Colon Cancer Awareness & Screenings

Colon cancer is the second leading cause of cancer-related deaths in the US. A colonoscopy is the best way to screen for colon cancer. If you are 45 or older, it is recommended to schedule a screening for colon cancer. 

More About Colon Cancer and Screenings

Dr. Lalama was interviewed on the importance of screening for colon cancer. The text of his interview is transcribed here.


What is the importance of making people more knowledgeable about the risk of colon cancer and promoting screenings?

Colon cancer can sneak up on you. Sometimes a patient doesn’t have any symptoms until it’s too late to treat. Age is the single most important risk factor for the disease. If you’re 45 or older, you should have a screening done.

Most colorectal cancers can be prevented. Screenings are important because they can find and remove polyps before they become cancer.

Additionally, individuals who have a family member with colon cancer or polyps are more likely to develop the disease themselves, so more aggressive screening starting at a younger age may be necessary.


What might a screening entail?

There are a number of ways to screen for colorectal cancers, but a colonoscopy is the very best way to detect and prevent colorectal cancer. A colonoscopy allows the physician to view the entire colon. It also allows the physician to both detect and remove polyps during the same procedure. There are some other methods which have varying abilities to detect or prevent colorectal cancer, such as: Fecal Occult Blood Test, Fecal Immunochemical Test (FIT), flexible sigmoidoscopy, colonoscopy, CT colonography, barium enema with air contrast, colon capsule endoscopy, and stool DNA testing. A colonoscopy is the only test suitable for individuals with family history of colorectal cancer.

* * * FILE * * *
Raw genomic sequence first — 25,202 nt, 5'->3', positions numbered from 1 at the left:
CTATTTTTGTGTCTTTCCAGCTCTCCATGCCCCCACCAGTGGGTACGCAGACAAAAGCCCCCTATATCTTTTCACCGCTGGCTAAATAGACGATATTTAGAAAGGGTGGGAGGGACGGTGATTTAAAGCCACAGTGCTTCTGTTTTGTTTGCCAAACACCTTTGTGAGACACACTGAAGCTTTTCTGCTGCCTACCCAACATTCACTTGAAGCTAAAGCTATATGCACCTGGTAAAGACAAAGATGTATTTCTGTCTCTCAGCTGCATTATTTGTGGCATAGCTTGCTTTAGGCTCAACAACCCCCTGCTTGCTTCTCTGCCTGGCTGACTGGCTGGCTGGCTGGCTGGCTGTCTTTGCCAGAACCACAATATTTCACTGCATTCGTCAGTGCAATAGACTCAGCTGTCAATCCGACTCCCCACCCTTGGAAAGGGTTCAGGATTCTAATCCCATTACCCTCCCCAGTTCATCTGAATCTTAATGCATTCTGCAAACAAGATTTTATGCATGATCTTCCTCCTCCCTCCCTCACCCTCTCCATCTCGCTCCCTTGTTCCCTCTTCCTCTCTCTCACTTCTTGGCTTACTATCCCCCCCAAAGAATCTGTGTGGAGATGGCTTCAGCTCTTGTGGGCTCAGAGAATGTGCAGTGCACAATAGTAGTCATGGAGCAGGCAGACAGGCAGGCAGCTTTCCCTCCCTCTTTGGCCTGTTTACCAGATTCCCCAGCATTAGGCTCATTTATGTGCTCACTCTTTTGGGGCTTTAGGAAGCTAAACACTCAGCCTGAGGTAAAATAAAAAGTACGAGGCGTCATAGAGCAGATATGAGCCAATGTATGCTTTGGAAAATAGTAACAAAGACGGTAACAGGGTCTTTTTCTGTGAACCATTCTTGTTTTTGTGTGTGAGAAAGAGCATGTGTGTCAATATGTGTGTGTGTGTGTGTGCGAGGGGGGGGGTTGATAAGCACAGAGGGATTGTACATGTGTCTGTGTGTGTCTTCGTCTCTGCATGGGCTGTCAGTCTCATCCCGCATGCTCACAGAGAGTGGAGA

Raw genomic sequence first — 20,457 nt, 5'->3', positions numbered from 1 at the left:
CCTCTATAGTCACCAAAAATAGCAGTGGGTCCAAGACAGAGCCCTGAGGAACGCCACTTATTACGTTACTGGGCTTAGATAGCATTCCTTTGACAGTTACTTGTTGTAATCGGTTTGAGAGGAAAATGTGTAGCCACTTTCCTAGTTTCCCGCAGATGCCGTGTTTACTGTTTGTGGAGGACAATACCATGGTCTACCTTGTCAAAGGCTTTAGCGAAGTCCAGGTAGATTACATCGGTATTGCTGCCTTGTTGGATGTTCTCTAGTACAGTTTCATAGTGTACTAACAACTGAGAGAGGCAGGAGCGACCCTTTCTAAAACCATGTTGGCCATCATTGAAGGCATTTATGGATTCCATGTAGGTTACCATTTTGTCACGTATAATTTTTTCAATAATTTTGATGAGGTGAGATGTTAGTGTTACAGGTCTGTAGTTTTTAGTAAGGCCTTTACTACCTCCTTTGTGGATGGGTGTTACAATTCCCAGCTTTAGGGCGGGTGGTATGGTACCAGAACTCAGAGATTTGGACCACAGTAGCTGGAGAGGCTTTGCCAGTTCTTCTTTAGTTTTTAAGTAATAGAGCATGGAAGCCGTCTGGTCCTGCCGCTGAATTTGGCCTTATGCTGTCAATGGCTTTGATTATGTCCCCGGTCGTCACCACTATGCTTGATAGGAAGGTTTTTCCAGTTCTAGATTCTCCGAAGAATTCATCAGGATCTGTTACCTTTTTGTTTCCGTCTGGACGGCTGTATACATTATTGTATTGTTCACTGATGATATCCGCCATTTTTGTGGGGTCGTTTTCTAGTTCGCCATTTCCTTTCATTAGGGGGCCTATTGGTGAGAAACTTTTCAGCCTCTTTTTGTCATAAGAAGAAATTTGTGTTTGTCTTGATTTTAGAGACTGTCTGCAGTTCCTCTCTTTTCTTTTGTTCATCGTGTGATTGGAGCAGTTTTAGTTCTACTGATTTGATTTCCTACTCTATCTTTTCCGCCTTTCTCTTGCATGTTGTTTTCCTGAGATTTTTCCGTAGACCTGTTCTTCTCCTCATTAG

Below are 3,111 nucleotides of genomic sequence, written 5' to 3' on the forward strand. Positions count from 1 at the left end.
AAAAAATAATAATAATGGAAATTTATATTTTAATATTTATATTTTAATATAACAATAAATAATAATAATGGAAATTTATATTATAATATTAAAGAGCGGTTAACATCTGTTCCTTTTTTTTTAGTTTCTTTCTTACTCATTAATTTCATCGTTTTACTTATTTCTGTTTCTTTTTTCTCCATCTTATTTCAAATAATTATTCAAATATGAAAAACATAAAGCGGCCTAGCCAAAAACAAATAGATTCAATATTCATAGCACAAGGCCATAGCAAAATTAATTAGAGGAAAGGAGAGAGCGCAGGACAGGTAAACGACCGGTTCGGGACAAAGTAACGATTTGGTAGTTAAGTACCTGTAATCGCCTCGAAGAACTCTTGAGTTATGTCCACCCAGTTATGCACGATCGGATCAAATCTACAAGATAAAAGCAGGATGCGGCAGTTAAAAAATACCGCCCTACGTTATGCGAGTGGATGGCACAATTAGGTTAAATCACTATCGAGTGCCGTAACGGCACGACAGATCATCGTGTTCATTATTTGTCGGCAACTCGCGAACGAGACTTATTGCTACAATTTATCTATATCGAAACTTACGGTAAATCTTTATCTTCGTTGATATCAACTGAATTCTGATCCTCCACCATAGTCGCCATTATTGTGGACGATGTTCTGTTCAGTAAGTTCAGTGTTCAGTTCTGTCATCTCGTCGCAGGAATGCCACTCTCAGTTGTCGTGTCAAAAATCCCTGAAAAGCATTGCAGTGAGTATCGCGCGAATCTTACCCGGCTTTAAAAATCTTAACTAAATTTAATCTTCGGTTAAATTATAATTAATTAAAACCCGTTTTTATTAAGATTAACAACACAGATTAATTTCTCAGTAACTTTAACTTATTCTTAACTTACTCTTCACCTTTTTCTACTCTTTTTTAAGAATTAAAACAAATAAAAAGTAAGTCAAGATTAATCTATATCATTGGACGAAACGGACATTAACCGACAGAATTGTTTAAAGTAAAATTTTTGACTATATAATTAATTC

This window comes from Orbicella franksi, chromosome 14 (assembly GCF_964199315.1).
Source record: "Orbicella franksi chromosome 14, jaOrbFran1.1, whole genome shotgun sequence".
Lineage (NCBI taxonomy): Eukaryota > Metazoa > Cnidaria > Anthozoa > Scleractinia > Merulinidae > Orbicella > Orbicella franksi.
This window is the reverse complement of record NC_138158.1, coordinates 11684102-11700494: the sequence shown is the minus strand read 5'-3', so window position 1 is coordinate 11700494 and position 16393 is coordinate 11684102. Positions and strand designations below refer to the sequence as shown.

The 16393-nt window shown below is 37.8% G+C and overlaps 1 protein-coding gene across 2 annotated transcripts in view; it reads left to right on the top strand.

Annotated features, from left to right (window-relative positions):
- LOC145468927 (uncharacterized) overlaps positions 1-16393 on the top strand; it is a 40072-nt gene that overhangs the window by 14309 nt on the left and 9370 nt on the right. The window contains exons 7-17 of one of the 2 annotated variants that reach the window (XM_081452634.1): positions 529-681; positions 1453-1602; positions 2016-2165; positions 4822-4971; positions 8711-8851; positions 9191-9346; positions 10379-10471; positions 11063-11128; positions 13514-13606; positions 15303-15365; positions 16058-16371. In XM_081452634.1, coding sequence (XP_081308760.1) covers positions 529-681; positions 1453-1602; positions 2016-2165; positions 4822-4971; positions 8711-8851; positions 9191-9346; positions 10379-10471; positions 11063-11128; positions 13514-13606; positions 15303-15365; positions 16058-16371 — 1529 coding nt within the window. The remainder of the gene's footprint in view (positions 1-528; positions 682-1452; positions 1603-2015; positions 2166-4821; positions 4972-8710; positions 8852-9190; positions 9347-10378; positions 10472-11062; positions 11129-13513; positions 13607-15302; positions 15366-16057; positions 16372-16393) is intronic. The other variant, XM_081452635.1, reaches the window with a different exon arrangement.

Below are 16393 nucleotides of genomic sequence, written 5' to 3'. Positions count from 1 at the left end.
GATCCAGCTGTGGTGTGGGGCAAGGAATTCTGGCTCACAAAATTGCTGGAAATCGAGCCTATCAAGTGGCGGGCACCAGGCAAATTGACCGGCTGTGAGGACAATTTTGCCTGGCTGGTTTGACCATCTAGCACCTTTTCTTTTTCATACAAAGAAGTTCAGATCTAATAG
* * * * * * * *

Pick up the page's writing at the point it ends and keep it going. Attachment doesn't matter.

A colonoscopy is typically done on an outpatient basis. A mild sedative is usually given before the procedure and then a flexible, slender tube is inserted into the rectum to look inside the colon. The test is safe and the procedure itself typically takes less than 30 minutes.


How often should someone get screenings and who should get screenings?

Starting at age 45, both men and women should have a colonoscopy done every 10 years. Men and women should begin screening earlier and more frequently if they have any of the following risk factors: personal or family history of colorectal cancer or polyps, known family history of inherited colorectal syndromes, or personal history of chronic inflammatory bowel disease (ulcerative colitis or Crohn’s Disease).


What are some of the statistics of colon cancer or related problems?

Nearly 135,000 people in the United States are diagnosed with colorectal cancer each year and over 50,000 die annually because of it (ASGE). Colorectal cancer is the second leading cause of cancer-related deaths in the United States (ASGE).


How many cases of cancer are detected through screenings regularly?

There are about 1.2 million colorectal cancer survivors in the US. Colorectal cancer rates have been declining rapidly in the past 10 years, mainly due to the increase of screenings. The death rate from colorectal cancer has dropped in the past 15 years due to the removal of polyps before they become cancer, improved treatments, and earlier detection.


What is the importance of detecting colorectal cancer in the early stages?

The earlier that colorectal cancer is detected, the easier it is to treat and cure. The five-year survival rate for people with colorectal cancer when discovered at an early stage is greater than 90 percent. Unfortunately, that five-year survival rate declines rapidly when not detected early, or after the cancer has already spread to nearby organs.


How long have you been a gastroenterologist?

I’ve been serving the tri-state area as a gastroenterologist and advanced therapeutic endoscopist since 2018. I’ve been a physician since 2010.